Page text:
How Can I Stop My Carbon Steel Knife From Rusting?

Carbon steel knives can be a beautiful pain in the ass sometimes. They are usually sharper, a dream to sharpen, and have amazing edge retention. Unfortunately, they can rust if not given a little extra care.

 

After a while the steel will oxidize and react with the air and start to change colour. Your knife will take on hues of grey, blue and black; this is a good thing. It means that a patina is on the way. Think of a patina as a little extra help in the war on rust.

Adam, who works in our Edmonton Knifewear, has figured out a pretty easy way to force an early patina onto a carbon steel.

 

What you’ll need:

-Cheap, pre-ground instant coffee. The cheaper the better, think of the coffee you'd get at 3:30 AM in a Gas Station. 

-A means to brew the awful coffee.

-A tall and slender vessel, like a flower vase.

-Your carbon steel knife

-A small sponge/dish cloth

 

Step 1: Brew that coffee!

-Brew a STRONG pot of coffee, so strong that you’d be jittery for days! Now chill it. You want the coffee to be cold for this process, we aren’t making a knife & coffee soup.

 

Step 2: Find a vessel for your knife

-Using your skinny & tall vessel, place the small sponge or dish cloth in the bottom. Put your knife in gently, tip down. 

-Pour in the chilled coffee until it covers the entire blade of your knife, but does NOT submerge the handle.

-Leave the knife in the solution for 6-8 hours minimum. Overnight is ideal.

 

Step 3:Check out my Shimo Santoku alongside a brand new one! Pretty amazing huh?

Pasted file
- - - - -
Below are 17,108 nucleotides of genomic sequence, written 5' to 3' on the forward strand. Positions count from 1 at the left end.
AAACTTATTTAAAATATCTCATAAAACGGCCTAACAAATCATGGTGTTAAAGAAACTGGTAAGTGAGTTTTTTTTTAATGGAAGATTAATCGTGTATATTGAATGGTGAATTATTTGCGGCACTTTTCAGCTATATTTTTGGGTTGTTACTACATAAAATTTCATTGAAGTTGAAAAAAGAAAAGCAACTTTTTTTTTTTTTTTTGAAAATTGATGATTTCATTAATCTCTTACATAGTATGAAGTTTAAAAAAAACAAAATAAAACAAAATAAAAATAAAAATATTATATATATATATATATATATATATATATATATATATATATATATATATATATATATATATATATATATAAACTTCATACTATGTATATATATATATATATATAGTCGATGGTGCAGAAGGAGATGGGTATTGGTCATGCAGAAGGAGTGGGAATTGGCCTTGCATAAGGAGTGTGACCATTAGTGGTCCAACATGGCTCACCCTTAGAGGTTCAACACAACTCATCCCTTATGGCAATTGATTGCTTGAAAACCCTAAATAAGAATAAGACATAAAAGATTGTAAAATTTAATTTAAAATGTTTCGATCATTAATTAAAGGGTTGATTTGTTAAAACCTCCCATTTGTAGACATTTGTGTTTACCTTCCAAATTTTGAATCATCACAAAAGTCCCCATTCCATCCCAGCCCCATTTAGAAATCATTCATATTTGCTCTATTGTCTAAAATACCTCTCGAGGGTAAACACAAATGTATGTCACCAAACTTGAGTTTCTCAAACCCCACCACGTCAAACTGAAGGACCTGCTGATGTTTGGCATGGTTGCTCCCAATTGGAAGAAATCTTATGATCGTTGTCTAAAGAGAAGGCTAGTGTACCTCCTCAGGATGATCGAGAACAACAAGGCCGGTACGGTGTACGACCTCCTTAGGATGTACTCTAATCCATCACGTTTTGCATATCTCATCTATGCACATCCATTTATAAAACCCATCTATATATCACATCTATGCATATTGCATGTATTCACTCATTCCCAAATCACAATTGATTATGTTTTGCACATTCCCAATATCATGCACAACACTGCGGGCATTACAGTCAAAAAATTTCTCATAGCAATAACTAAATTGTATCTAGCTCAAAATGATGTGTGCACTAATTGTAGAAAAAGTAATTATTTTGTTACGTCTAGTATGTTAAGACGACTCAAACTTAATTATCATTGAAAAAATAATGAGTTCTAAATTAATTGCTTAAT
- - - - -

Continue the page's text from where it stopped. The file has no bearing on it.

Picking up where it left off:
After the recommended amount of time has passed, take the knife out of the coffee and wipe down with a damp cloth and dry thoroughly. Your knife has undergone an incredible transformation and is now a lot easier to maintain. Still wipe that blade down and keep it clean and dry, but it’s going to be a lot more rust resistant than before.

 

Step 4 (Optional but suggested):
You want to get that coffee smell off the steel, so I recommend cutting up some yellow onions to pull out the coffee fragrance. Then fry those onions with some bacon and put ‘em on a burger. You can thank me later by making a burger for me too.

 

Pretty cool, huh? This process produces spectacular results on Shirogami #1 or #2 AND Aogami #2, my Moritaka is jet black.

-Adam


Chris Lord
Chris Lord

Author

Chris is a relocated Maritimer that can be found slinking in and out the back doors of Ottawa's restaurants, often with his daughter in tow. Chris has been a fixture in the Ottawa food scene for the past 10 years and has recently laid down his apron to learn the ways of Knifewear. Chris loves cooking big pieces of meat over a live fire and spends his summer feeding wood into his BBQ, Lemmy Smoke-mister.


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